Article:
Cholesterol is a fatty substance made by all cells and found in some foods. As one of the most abundant molecules in the human body, it plays a vital role in how our body, and in particular, our brain, nerves and liver work. Despite its importance across the entire animal kingdom, little is known about how different cells in the body handle excess cholesterol and convert it to other molecules. Excess cholesterol is linked to diseases of the 21st century including Alzheimer’s disease, liver disease and diabetes. A better understanding of how cells manage their cholesterol will lead to better diagnosis and potential treatments for these and other related diseases.
Professor William J Griffiths, in combination with Professor Yuqin Wang and Dr Eylan Yutuc, is leading the Swansea University Oxysterol Research Group. The Group developed a “charge-tagging” method so that when they analysed cholesterol-related molecules from cells and body fluids with an instrument called a “mass spectrometer” these molecules essentially “light up” making them easy to detect and characterise. This also allow us to “map” their location and quantity in any tissue. The “charge-tagging” technology is licenced to the US Biotech firm Cayman Chemical Company who are marketing it as one of their tools for Corona virus research.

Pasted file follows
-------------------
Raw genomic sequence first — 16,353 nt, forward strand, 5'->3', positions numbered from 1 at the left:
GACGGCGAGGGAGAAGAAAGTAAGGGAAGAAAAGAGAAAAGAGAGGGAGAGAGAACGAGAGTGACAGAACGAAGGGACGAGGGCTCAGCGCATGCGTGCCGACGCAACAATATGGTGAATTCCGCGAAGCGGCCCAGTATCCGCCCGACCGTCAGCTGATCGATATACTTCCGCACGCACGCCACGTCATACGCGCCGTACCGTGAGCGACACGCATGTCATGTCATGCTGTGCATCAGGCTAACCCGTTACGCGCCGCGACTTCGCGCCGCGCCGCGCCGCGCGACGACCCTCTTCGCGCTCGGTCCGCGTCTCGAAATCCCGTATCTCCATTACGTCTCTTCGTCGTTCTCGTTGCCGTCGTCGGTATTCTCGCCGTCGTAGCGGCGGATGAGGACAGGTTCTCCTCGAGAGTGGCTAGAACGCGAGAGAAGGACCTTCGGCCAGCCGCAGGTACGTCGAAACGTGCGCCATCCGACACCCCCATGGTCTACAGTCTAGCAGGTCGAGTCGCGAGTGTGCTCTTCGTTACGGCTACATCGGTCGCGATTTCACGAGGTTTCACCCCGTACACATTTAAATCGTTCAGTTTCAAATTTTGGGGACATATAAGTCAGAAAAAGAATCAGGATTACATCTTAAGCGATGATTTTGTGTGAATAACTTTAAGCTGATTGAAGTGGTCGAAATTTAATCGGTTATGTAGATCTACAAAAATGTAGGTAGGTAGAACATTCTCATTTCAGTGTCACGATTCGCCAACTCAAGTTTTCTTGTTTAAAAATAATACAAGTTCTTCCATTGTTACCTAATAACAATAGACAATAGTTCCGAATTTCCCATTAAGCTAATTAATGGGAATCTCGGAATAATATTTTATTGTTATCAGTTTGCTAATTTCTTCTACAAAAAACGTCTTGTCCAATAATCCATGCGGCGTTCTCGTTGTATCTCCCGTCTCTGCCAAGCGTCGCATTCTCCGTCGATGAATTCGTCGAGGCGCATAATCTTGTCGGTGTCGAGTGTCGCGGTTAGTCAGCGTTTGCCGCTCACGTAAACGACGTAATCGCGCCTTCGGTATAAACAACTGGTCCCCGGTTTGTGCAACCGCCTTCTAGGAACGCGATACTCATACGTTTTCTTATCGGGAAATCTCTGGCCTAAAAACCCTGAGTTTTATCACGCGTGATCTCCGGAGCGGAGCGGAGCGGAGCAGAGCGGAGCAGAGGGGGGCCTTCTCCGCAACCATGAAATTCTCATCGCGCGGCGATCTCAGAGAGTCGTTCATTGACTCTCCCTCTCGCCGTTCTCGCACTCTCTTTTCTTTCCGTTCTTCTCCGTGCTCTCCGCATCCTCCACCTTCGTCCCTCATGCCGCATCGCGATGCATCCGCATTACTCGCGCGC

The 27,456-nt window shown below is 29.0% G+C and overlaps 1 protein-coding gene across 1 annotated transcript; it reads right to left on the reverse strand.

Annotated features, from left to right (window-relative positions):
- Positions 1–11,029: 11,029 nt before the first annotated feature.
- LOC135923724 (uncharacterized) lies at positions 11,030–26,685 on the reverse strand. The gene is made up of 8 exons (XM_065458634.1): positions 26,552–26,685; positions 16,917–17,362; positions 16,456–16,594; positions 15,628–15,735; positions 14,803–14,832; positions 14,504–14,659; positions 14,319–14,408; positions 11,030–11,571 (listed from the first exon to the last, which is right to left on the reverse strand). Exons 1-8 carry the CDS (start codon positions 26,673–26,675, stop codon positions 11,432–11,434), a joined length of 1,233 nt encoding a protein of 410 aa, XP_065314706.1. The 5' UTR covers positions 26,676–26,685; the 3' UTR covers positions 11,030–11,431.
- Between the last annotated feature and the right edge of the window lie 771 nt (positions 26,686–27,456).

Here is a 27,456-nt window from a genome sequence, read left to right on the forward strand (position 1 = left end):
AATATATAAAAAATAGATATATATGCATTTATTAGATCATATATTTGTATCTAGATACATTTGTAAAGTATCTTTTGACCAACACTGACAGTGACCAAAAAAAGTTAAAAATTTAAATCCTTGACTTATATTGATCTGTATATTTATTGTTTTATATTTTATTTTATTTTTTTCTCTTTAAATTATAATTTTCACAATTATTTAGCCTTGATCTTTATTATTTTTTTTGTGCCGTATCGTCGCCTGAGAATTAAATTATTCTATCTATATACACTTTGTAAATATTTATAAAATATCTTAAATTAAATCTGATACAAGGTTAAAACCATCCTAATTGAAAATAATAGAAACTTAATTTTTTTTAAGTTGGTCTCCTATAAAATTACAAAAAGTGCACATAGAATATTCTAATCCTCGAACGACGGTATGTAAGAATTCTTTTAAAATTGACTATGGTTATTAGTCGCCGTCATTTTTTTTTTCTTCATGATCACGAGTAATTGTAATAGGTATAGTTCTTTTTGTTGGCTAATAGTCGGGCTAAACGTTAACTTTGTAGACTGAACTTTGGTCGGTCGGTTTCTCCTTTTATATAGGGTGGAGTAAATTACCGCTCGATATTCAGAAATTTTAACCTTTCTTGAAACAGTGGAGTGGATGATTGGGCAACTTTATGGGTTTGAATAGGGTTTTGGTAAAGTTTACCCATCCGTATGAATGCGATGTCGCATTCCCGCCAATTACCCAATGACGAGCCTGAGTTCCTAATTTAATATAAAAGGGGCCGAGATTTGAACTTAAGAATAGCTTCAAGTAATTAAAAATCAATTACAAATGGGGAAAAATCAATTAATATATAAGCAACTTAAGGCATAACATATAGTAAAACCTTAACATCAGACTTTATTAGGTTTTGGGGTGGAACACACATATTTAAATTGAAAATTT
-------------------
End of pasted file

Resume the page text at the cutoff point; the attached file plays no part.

Using the “charge-tagging” method the team have assisted clinicians to diagnose cholesterol related diseases and monitor the biochemical outcome of clinical trials. They are creating a 3D Brain Atlas of cholesterol and its derivatives, investigating how cholesterol is handled differently by people with disorders like Alzheimer’s, Parkinson’s, Huntington’s, multiple sclerosis and motorneuron disease.
Using their ‘charge-tagging’ method they have discovered a specific cholesterol metabolite which is protective towards motoneurons and developed a drug discovery program based on this finding. A better understanding of how the brain looks after its cholesterol will help in the development of treatments and perhaps a cure to some neurodegenerative diseases.